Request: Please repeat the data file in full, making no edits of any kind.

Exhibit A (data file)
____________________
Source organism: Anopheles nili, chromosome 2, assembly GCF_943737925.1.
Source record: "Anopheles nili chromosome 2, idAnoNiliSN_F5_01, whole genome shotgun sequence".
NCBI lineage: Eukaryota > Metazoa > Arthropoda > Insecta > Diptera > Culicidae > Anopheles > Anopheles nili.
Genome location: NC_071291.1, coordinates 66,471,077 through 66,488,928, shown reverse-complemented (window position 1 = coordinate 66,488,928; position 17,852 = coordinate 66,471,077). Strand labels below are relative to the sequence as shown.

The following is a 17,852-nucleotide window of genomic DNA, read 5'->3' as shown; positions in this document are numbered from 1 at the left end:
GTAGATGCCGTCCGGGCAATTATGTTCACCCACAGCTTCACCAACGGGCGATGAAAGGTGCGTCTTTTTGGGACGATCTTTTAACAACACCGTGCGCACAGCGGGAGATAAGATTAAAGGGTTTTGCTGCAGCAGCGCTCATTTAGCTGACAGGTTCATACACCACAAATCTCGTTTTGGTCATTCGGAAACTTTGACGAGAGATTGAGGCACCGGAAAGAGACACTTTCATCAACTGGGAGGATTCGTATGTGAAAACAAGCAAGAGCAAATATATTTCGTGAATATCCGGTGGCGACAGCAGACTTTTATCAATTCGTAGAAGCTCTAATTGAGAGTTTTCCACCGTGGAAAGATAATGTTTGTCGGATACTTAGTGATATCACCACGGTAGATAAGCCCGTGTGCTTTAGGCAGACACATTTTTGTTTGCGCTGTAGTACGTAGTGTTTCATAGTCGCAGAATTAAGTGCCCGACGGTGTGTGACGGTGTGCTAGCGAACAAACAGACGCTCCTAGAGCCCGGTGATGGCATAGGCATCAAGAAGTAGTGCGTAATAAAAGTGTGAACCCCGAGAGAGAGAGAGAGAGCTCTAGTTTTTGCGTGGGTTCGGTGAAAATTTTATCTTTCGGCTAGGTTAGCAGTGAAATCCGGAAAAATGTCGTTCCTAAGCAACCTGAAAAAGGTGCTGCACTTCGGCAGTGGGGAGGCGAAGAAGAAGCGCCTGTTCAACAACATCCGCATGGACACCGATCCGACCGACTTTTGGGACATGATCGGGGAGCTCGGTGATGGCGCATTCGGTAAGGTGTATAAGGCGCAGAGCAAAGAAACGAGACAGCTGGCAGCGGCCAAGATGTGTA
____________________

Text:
Source organism: Anopheles nili, chromosome 2, assembly GCF_943737925.1.
Source record: "Anopheles nili chromosome 2, idAnoNiliSN_F5_01, whole genome shotgun sequence".
NCBI lineage: Eukaryota > Metazoa > Arthropoda > Insecta > Diptera > Culicidae > Anopheles > Anopheles nili.
Genome location: NC_071291.1, coordinates 66,471,077 through 66,488,928, shown reverse-complemented (window position 1 = coordinate 66,488,928; position 17,852 = coordinate 66,471,077). Strand labels below are relative to the sequence as shown.

The following is a 17,852-nucleotide window of genomic DNA, read 5'->3' as shown; positions in this document are numbered from 1 at the left end:
GTAGATGCCGTCCGGGCAATTATGTTCACCCACAGCTTCACCAACGGGCGATGAAAGGTGCGTCTTTTTGGGACGATCTTTTAACAACACCGTGCGCACAGCGGGAGATAAGATTAAAGGGTTTTGCTGCAGCAGCGCTCATTTAGCTGACAGGTTCATACACCACAAATCTCGTTTTGGTCATTCGGAAACTTTGACGAGAGATTGAGGCACCGGAAAGAGACACTTTCATCAACTGGGAGGATTCGTATGTGAAAACAAGCAAGAGCAAATATATTTCGTGAATATCCGGTGGCGACAGCAGACTTTTATCAATTCGTAGAAGCTCTAATTGAGAGTTTTCCACCGTGGAAAGATAATGTTTGTCGGATACTTAGTGATATCACCACGGTAGATAAGCCCGTGTGCTTTAGGCAGACACATTTTTGTTTGCGCTGTAGTACGTAGTGTTTCATAGTCGCAGAATTAAGTGCCCGACGGTGTGTGACGGTGTGCTAGCGAACAAACAGACGCTCCTAGAGCCCGGTGATGGCATAGGCATCAAGAAGTAGTGCGTAATAAAAGTGTGAACCCCGAGAGAGAGAGAGAGAGCTCTAGTTTTTGCGTGGGTTCGGTGAAAATTTTATCTTTCGGCTAGGTTAGCAGTGAAATCCGGAAAAATGTCGTTCCTAAGCAACCTGAAAAAGGTGCTGCACTTCGGCAGTGGGGAGGCGAAGAAGAAGCGCCTGTTCAACAACATCCGCATGGACACCGATCCGACCGACTTTTGGGACATGATCGGGGAGCTCGGTGATGGCGCATTCGGTAAGGTGTATAAGGCGCAGAGCAAAGAAACGAGACAGCTGGCAGCGGCCAAGATGTGTA